National Coalition Against Parental Alienation

Promoting Awareness and Solutionssm

In re Marriage of McDole:

Alienating Parent: ♀ — Custody to target parent: ♂

“A dissolution decree was entered in November 1988. McDole and Hatch had each sought primary residential care of Joseph. The court found each parent was capable of caring for Joseph, but awarded primary residential care to Hatch, with substantial residential time for McDole. In its written decree, the court expressly ordered that Hatch cease attempts to alienate her son James, born in a prior marriage, from McDole, finding that such conduct was poisoning McDole’s relationship with Joseph.”
In re Marriage of McDole, 122 Wash.2d 604, 859 P.2d 1239, 1240 (1993).

Marriage of Mazzi:

[UNPUBLISHED]

Alienating Parent: ♀ — Custody to target parent: ♂

“The court found that this conduct poisoned the atmosphere, was calculated to alienate the father, and was indicative of a willingness to act in a manner that could injure the child. The trial court’s finding that the mother’s abusive use of conflict created a potential danger of serious damage to the child’s psychological development was supported by substantial evidence.”
Marriage of Mazzi, 92 Wash.App. 1055, 1998 WL 729687 at *4 (Wash.App. Div. 1 1998).

Belgarde v. Grunhurd:

[UNPUBLISHED]

Alienating Parent: ♀ — Custody to target parent: ♂

“[T]he trial court found that Curtis had engaged in a pattern of behavior including physical and emotional abuse of the child as well as alienation of J.B. from his father, and granted Belgarde’s petition for modification.”
Belgarde v. Grunhurd, 2000 WL 748115 at *1 (Wash.App. Div. 1).

In re Parentage of G.C.M.-N.:

[UNPUBLISHED]

Alienating Parent: ♂

“The court found that Noble’s testimony as to this conduct was credible. The court expressed its concern about Martin’s history of parental alienation, but found that such behavior had not yet affected G.M.-N. Finally, the court found that Martin needs anger management treatment ‘because of the potential future psychological damage to [G.M.-N.].’”
In re Parentage of G.C.M.-N., 2001 WL 879002 at *4 (Wash.App. Div. 1).

In re Marriage of Shen:

[UNPUBLISHED]

Alienating Parent: ♀

“Dr. Dunne concluded that Tiffany suffered from ‘parental alienation syndrome,’ and felt unable to accept her father without fear of rejecting her mother.”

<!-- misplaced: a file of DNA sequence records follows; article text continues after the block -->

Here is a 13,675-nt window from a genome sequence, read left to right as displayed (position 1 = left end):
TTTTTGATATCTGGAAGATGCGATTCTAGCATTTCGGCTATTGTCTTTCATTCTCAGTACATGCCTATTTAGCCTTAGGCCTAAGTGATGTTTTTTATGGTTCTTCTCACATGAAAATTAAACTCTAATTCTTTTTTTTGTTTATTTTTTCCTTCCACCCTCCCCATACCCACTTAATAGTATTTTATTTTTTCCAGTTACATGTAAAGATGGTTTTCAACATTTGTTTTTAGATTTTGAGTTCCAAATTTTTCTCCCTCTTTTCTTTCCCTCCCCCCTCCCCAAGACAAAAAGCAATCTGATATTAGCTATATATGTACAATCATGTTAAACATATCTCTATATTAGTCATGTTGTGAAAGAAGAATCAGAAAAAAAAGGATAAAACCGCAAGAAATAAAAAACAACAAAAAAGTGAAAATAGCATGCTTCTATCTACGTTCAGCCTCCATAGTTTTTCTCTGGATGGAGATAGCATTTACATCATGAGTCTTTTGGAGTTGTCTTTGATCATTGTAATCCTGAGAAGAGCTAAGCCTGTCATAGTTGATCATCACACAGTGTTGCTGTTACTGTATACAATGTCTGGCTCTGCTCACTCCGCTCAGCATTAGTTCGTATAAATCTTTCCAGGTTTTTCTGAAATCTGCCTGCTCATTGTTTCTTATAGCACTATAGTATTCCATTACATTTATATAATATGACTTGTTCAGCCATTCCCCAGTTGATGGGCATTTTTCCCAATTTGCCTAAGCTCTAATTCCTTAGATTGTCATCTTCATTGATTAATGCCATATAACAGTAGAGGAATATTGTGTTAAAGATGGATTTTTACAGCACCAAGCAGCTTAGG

In re Marriage of Shen, 111 Wash.App. 1046, 2002 WL 1011545 at *2 (Wash.App. Div. 1 2002).

Saleh v. Parsadmehr:

[UNPUBLISHED]

Alienating Parent: ♂ — Custody to target parent: ♀

“[Father] contends that the trial court’s order modifying the parties’ parenting plan and its several post-trial orders holding him in contempt of court are not supported by substantial evidence. He also contends that the trial court erred by requiring him to pay a portion of [mother’s] attorney fees for the modification action based on pre-litigation intransigence, and by ordering him to pay all of the guardian ad litem’s fees to be incurred in preparation for a review hearing to be held six months following the trial. And he contends that the trial court erred by ruling that he had waived an objection to certain post-trial evidence of contemptuous conduct by failing to object when the evidence was first introduced in support of the mother’s motion for contempt. [Order affirmed in its entirety.] . . . The court . . . found that the boys were so thoroughly alienated from their mother, to their detriment, that they would require ongoing therapy with Dr. Chan in order to become reunified with their mother. The court found that the mother would benefit from parenting therapy, and that the father was in need of specialized parental alienation therapy in order to reach an understanding of the serious emotional harm he had done to the boys by reason of the by-then firmly entrenched alienating conduct in which he had engaged.”
Saleh v. Parsadmehr, 117 Wash.App. 1017, 2003 WL 21321829 at *3 (Wash.App. Div. 1).

Leegwater v. Leegwater:

[UNPUBLISHED]

Alienating Parent: ♀

“Dr. Wassmer also concluded the children ‘appear to be at risk for significant emotional distress and alienation from their father as a result of the mother’s behavior’ and are in ‘danger of long term psychological damage.’”
Leegwater v. Leegwater, 131 Wash.App. 1036, 2006 WL 322192 at *3 (Wash.App. Div. 1).

In re Marriage of Corbin:

[UNPUBLISHED]

Alienating Parent: ♀

“Similarly, we reject Reimen’s assertion that when the court found she engaged in parental alienation and an abusive use of conflict, it was referring to her legal resistance to Corbin’s motion to modify the boys’ parenting plan. Reimen fails to point to any evidence in the record showing that to be the court’s reasoning, and we find none. Instead, the court cited numerous actions that Reimen engaged in before Corbin moved to modify the parenting plan, as well as her actions toward the boys and Corbin during these proceedings, that constituted parental alienation and the abusive use of conflict. These findings fully support the trial court’s ruling.”
In re Marriage of Corbin, 146 Wash.App. 1023, 2008 WL 2955873 at *2 (Wash.App. Div. 1).

In re Marriage of Hollingshead:

[UNPUBLISHED]

Alienating Parent: ♀

“Two experts, family counselor June West, and mental health counselor Dr. J. Michael Olivero, were appointed to report to the court regarding the quality of the father’s visits with the children . . . Dr. Olivero . . . was clearly critical of Hollingshead and concluded her significant issues with Wilson were negatively impacting the children and resulting in parental alienation.”
In re Marriage of Hollingshead, 2010 WL 3220618 at *1-2 (Wash.App.Div.3).

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